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Of all the monuments on the trail, the most storied is to a fallen enemy. Major Patrick Ferguson, the leader of the loyalist troops, was shot and killed during the battle. Private James C Powell who witnessed the burial said, “seven rifle balls had passed through his body, both his arms were broken, and his hat and clothing were literally shot to pieces.” After the battle the Patriots allowed the Loyalists to dress his body for burial at the bottom of the ravine with his companion Virginia Sal, who was killed by crossfire.

  • Sign on Ferguson's grave during the 1880 Centennial Celebration.
  • Postcard of Ferguson's grave in the 1910s
  • Postcard of Ferguson's grave in the 1920s, notice how much the rock pile has grown.

Their bodies sat undisturbed until 1845 when local doctor, Tracy Wright exhumed the bodies to verify they were, in fact, there. After he had used his medical training to confirm a man and woman laid there, he reburied the bodies.

In 1880, during the Centennial Celebration, a sign on a pole was placed to designate the location of the grave. 

In 1909, Major A.H. White of South Carolina created the first permanent monument for Ferguson, a stone pillar at his gravesite. Local lore has it that he cast the first stone of the Carin. If you walk to the back of the Carin, you can still see the original marker.  

After that, it became a local custom to throw a rock on it every time you passed, to keep Ferguson in his grave.   

In 1930, during the Sesquicentennial (150th) Celebration, the purpose of this monument shifted from remembering the dead to honoring the living. A new stone marker paid for by the citizens of Charlotte, NC, was a symbol of the growing friendship between America and Great Britain. A member of the British Embassy was in attendance for the dedication.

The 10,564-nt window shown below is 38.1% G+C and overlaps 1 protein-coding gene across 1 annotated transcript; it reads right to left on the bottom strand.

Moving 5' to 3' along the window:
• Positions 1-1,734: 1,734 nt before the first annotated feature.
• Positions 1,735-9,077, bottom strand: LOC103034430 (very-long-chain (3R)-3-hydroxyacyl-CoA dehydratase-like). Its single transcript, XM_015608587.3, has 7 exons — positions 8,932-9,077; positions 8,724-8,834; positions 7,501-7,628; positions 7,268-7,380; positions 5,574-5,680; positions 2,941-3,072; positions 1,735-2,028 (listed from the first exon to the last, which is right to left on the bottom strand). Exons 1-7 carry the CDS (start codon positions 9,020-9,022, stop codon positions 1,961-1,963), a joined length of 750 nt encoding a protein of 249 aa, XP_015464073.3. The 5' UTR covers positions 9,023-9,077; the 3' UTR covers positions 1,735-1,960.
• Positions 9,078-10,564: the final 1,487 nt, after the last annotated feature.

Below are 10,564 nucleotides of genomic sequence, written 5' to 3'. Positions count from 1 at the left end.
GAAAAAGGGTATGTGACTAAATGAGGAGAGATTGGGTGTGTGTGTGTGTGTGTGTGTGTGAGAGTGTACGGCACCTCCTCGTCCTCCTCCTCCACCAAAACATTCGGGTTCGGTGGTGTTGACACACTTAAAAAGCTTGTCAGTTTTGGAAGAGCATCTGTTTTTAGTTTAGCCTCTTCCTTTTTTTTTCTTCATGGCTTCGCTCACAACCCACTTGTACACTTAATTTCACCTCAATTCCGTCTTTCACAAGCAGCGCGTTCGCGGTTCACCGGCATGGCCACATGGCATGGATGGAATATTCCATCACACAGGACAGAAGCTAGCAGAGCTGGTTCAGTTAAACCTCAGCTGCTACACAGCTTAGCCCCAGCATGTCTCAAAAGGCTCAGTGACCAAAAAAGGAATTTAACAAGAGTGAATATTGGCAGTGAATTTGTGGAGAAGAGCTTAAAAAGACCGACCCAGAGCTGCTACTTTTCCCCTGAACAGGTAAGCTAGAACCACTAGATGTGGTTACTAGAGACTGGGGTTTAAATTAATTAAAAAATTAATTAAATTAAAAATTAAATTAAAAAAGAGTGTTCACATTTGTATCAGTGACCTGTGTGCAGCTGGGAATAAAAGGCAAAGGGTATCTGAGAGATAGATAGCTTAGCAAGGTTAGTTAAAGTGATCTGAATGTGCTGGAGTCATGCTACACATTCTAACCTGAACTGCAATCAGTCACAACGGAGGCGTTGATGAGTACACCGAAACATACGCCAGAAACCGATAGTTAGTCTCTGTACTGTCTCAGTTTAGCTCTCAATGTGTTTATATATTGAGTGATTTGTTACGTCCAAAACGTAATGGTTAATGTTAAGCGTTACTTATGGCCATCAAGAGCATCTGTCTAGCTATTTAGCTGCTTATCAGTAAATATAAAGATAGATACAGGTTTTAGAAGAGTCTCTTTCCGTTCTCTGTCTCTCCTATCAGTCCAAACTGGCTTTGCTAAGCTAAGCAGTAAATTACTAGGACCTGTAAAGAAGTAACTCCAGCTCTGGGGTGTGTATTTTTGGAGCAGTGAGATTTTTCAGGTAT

Ferguson, who was once so hated by Patriot forces that they traveled two hundred miles just to defeat him, now stood as a monument to the friendship between the two countries.   

After the 1930 dedication, the rock cairn began to grow. Many of the thousands gathered for the 1930 celebration left their mark by throwing a rock on Ferguson’s Grave. Since then the pile has grown as visitors cast their rock to honor Ferguson, as a tradition, or to keep him from roaming the ridgeline. 

In 2000, ground penetrating radar confirmed the presence of two anomalies present beneath the cairn.

Robert Dunkerly, Kings Mountain Walking Tour Guide, (Pittsburg PA: Dorrance Publishing Company, 2003), 25. 

F.R. Summers, “Early History of Kings Mountain Most Interesting,” Kings Mountain Herald, Kings Mountain NC, 1939.

Robert W. Blythe, Maureen A. Carroll, Steven H. Moffson, Kings Mountain National Military Park: Historic Resource Study, (Washington DC: Cultural Resources Planning Division, National Park Service, 1995), 64-66.

John E. Cornelison, Jr Victory, and Retribution, An Archeological Survey at Kings Mountain National Military Park, South Carolina, Southeast Archeological Center2006 11

"Picture of soldiers" Digital Kings Mountain

"Ferguson Grave Postcard," Kings Mountain Historical Archive

"Ferguson Carin Postcard," Kings Mountain Historical Archive